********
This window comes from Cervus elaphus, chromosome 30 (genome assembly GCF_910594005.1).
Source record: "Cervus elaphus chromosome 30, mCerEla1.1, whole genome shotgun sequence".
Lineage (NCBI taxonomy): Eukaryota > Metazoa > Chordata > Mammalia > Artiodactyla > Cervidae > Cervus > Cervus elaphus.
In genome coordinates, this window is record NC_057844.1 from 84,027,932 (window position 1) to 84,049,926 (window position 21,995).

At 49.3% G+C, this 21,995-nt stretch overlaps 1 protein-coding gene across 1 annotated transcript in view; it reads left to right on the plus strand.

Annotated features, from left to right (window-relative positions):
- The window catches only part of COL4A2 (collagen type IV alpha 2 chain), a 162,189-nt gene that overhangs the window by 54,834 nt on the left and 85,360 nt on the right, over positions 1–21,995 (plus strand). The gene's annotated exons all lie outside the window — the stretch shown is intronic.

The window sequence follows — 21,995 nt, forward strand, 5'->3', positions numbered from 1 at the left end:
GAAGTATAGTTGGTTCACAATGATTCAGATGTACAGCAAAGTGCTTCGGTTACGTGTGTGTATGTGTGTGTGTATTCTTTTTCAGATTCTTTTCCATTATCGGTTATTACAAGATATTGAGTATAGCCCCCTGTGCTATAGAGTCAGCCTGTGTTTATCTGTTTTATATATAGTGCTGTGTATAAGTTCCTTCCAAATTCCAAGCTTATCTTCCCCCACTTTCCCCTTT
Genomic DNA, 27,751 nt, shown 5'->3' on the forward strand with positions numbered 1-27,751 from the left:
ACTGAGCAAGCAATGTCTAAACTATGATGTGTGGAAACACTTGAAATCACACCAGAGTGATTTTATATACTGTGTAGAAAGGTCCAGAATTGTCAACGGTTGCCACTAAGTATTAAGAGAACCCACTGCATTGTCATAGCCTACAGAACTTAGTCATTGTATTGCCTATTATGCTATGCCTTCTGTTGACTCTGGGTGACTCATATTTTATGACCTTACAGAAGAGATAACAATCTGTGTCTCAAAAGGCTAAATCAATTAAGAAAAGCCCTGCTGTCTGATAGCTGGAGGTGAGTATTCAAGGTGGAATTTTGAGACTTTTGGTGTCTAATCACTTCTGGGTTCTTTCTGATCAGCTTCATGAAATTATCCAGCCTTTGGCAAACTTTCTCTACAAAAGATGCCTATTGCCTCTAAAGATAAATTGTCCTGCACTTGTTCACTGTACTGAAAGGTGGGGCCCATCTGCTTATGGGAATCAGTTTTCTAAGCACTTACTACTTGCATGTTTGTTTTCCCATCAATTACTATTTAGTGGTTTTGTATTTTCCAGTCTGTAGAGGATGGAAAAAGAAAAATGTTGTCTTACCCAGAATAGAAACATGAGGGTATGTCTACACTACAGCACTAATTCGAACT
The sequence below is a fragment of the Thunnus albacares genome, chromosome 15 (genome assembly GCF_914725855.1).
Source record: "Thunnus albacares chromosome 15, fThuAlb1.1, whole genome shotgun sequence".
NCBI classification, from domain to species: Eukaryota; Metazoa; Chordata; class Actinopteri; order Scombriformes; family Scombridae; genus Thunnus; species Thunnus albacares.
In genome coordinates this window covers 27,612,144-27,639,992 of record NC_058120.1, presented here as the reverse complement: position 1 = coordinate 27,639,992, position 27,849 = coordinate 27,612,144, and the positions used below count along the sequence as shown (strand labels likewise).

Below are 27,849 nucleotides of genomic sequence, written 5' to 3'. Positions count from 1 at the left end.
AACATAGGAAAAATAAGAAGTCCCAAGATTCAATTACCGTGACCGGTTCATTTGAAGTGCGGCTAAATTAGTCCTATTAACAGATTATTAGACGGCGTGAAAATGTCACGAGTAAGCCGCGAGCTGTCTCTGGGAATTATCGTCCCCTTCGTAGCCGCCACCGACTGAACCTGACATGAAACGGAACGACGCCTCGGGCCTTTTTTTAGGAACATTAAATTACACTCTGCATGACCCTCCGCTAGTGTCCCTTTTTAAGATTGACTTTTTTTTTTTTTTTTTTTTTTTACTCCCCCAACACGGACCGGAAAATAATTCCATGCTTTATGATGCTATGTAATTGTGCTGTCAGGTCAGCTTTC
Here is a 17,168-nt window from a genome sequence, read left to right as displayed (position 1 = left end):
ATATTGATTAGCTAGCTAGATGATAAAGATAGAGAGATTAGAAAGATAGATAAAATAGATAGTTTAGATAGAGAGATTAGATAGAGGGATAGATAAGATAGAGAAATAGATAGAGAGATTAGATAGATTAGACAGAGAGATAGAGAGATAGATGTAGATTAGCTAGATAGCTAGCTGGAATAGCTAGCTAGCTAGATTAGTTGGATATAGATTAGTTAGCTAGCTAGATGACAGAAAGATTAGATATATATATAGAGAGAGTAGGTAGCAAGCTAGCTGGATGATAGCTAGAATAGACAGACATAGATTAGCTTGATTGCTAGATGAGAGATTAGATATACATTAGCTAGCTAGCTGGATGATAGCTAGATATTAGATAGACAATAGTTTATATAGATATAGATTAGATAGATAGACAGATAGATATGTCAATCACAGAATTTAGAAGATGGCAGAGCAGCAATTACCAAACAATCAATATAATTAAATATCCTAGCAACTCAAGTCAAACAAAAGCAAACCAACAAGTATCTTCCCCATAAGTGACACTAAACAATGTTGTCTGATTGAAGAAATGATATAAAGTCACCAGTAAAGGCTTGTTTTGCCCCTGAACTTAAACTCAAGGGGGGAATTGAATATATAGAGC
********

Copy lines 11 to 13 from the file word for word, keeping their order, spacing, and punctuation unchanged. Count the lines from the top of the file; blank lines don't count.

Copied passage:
ACTGAGCAAGCAATGTCTAAACTATGATGTGTGGAAACACTTGAAATCACACCAGAGTGATTTTATATACTGTGTAGAAAGGTCCAGAATTGTCAACGGTTGCCACTAAGTATTAAGAGAACCCACTGCATTGTCATAGCCTACAGAACTTAGTCATTGTATTGCCTATTATGCTATGCCTTCTGTTGACTCTGGGTGACTCATATTTTATGACCTTACAGAAGAGATAACAATCTGTGTCTCAAAAGGCTAAATCAATTAAGAAAAGCCCTGCTGTCTGATAGCTGGAGGTGAGTATTCAAGGTGGAATTTTGAGACTTTTGGTGTCTAATCACTTCTGGGTTCTTTCTGATCAGCTTCATGAAATTATCCAGCCTTTGGCAAACTTTCTCTACAAAAGATGCCTATTGCCTCTAAAGATAAATTGTCCTGCACTTGTTCACTGTACTGAAAGGTGGGGCCCATCTGCTTATGGGAATCAGTTTTCTAAGCACTTACTACTTGCATGTTTGTTTTCCCATCAATTACTATTTAGTGGTTTTGTATTTTCCAGTCTGTAGAGGATGGAAAAAGAAAAATGTTGTCTTACCCAGAATAGAAACATGAGGGTATGTCTACACTACAGCACTAATTCGAACT
The sequence below is a fragment of the Thunnus albacares genome, chromosome 15 (genome assembly GCF_914725855.1).
Source record: "Thunnus albacares chromosome 15, fThuAlb1.1, whole genome shotgun sequence".